How to read a Latin poem: if you can't read Latin yet.

by Fitzgerald, William, OUP Oxford & New York 2013, 278 pages ISBN 9780199657865 (£17.85).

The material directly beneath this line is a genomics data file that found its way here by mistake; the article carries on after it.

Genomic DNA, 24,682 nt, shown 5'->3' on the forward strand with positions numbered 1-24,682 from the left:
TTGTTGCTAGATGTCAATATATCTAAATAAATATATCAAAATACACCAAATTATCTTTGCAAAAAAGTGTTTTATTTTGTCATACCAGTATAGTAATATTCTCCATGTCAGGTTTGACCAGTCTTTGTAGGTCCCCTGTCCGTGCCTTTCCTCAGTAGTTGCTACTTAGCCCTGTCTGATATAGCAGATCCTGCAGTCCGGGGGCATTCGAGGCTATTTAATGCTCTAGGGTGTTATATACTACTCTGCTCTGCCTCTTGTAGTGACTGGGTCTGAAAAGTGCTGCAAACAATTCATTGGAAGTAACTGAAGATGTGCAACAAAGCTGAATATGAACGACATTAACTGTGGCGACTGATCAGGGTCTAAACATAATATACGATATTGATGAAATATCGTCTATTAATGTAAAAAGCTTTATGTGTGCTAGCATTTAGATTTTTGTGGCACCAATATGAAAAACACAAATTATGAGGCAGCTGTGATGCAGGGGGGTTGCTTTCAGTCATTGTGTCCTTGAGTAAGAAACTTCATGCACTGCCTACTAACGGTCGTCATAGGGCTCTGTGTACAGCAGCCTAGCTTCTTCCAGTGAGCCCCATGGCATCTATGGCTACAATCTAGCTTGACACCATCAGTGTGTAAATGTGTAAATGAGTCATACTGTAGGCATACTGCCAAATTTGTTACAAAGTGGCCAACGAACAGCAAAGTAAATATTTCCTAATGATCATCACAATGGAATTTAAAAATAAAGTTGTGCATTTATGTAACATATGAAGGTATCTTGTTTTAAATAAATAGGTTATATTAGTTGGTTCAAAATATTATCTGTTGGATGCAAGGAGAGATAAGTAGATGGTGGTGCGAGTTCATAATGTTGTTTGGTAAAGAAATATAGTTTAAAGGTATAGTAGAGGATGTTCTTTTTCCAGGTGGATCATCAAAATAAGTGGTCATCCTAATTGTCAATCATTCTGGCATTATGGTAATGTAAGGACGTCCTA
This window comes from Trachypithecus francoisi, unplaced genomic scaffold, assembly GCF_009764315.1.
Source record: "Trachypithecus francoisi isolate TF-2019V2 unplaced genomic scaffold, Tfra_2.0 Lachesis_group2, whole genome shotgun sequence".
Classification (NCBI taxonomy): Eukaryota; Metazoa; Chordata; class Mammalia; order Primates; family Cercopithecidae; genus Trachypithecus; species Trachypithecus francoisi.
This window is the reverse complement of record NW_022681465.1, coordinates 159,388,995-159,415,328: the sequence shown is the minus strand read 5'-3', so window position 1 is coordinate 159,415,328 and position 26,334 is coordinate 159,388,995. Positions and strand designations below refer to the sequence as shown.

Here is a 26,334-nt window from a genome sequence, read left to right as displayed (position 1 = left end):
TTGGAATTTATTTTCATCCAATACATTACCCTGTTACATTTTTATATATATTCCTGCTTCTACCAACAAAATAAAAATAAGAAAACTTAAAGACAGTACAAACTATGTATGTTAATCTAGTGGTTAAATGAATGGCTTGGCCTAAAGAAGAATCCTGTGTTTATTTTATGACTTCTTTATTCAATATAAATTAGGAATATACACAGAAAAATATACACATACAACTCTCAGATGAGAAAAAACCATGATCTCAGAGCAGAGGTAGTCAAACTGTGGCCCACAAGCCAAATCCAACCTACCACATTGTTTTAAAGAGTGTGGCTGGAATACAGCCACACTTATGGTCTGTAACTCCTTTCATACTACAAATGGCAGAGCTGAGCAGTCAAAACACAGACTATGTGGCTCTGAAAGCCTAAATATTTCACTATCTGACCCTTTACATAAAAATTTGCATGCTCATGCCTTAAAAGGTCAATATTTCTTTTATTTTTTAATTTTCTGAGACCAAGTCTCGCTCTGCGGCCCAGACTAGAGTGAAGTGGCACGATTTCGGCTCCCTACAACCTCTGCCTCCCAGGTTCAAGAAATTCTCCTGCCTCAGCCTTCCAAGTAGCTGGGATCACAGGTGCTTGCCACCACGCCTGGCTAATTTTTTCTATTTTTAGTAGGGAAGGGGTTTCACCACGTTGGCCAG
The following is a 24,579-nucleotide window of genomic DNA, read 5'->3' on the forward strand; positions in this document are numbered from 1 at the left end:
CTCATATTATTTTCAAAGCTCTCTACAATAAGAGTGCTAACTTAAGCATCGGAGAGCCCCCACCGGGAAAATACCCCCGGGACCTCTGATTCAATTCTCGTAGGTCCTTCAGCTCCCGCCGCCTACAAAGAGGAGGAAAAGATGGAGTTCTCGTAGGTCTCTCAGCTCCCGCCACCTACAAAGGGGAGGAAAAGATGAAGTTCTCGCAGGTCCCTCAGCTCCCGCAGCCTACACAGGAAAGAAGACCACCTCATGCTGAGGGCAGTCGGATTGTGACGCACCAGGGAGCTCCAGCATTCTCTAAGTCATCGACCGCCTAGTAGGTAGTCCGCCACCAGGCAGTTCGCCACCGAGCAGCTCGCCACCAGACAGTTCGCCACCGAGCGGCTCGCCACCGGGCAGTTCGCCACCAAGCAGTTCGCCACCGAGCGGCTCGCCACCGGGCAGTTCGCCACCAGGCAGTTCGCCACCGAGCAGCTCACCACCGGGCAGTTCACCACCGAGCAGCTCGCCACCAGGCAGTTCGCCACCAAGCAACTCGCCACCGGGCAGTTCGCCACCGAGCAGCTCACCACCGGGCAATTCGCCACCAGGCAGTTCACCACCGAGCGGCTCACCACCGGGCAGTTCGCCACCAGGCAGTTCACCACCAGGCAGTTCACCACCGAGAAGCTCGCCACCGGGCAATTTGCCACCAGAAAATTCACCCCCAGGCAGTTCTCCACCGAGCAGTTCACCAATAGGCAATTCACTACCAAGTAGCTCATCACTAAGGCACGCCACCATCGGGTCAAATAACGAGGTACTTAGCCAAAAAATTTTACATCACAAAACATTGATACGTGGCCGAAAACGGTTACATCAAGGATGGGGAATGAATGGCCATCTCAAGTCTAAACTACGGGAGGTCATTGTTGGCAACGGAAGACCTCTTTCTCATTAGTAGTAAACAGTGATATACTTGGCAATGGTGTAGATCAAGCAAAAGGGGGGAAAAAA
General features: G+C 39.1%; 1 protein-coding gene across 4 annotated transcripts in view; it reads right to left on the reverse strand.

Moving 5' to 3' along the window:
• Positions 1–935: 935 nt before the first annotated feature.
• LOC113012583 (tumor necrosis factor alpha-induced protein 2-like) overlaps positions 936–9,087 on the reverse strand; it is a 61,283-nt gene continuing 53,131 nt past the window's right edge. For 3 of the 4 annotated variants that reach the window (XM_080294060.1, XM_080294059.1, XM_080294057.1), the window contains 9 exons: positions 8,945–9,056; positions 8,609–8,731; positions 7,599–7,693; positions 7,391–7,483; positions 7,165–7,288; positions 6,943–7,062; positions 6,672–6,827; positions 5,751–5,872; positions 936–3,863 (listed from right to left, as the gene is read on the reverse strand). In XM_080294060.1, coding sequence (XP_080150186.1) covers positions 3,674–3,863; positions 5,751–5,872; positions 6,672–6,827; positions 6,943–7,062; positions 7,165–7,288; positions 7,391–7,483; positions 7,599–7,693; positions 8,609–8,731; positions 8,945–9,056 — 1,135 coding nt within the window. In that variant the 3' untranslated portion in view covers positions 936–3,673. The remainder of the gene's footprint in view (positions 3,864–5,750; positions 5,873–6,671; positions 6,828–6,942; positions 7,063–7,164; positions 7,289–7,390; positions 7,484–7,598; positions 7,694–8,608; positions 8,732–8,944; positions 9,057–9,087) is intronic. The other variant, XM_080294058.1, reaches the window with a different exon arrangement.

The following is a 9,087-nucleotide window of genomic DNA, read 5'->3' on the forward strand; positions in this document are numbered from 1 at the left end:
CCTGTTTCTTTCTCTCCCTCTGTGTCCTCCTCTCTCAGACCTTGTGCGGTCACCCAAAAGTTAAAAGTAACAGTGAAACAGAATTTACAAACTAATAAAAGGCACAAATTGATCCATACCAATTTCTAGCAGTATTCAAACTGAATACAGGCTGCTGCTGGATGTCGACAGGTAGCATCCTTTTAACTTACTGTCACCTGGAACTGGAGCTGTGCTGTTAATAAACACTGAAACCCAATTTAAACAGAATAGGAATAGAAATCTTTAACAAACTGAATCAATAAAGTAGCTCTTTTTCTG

How to read a Latin poem: if you can't read Latin yet, but you need to be quite well on the way.  This is not a beginners’ language course or an introduction to the basics of Latin but a survey of Latin poetry in which all the examples are given in Latin with English translation and then followed by an analysis.  The reader will need, however, an advanced level of literary appreciation and a willingness to persevere through highly detailed and technical analysis of a variety of Latin verse forms.  In addition the content discussed is often of an adult nature (including Catullus’ notorious poem 97) and is not really suitable for young learners.  The audience must be assumed to be undergraduate students of literature who are Latinless but need an introduction to the major Latin poets.  Fitzgerald proceeds by giving a rapid overview of the field using close readings of selected passages from a number of authors.  He covers in six thematic chapters love poetry, poetry of hate, and then Horace and Vergil; the range extends to Lucan and Seneca and ends with a treatment of Lucretius and Ovid’s Metamorphoses.  The structure is to choose a representative passage, quote it in Latin, then in an English translation (usually the author’s own) and then to give a close analysis with discussion of key Latin words and phrases.  The discussions are excellent, but I am doubtful that the help given to readers with the Latin is sufficient for a complete beginner to appreciate the subtlety of the original text.  Perhaps students with good English and an intermediate level of Latin (ECFRCL Ianua or Palatium) who know their way around a Latin sentence but who are studying literature in their mother tongue or second language would be best equipped to derive most from Fitzgerald’s illuminating analyses.  His choice of passages is far from expected and shows current trends in the reading of Classical texts.  He includes Sulpicia, Persius and Martial alongside the usual Horace and Vergil, and Lucan’s De Bello Civili and a Seneca tragedy receive extended discussion.  Topics concerned with gender and sexuality are prominently discussed and the section on satire and invective includes some of the best material Roman poets can provide.  We Classicists must in the future turn our attention to students of world literature who may not necessarily have Latin among their languages, but who need to get to grips with Latin poetry in as much of the original text as they can manage.  This book points the way forward but, while the close discussions of the passages are excellent, the intended readership may well need a lot more help with the language than is given.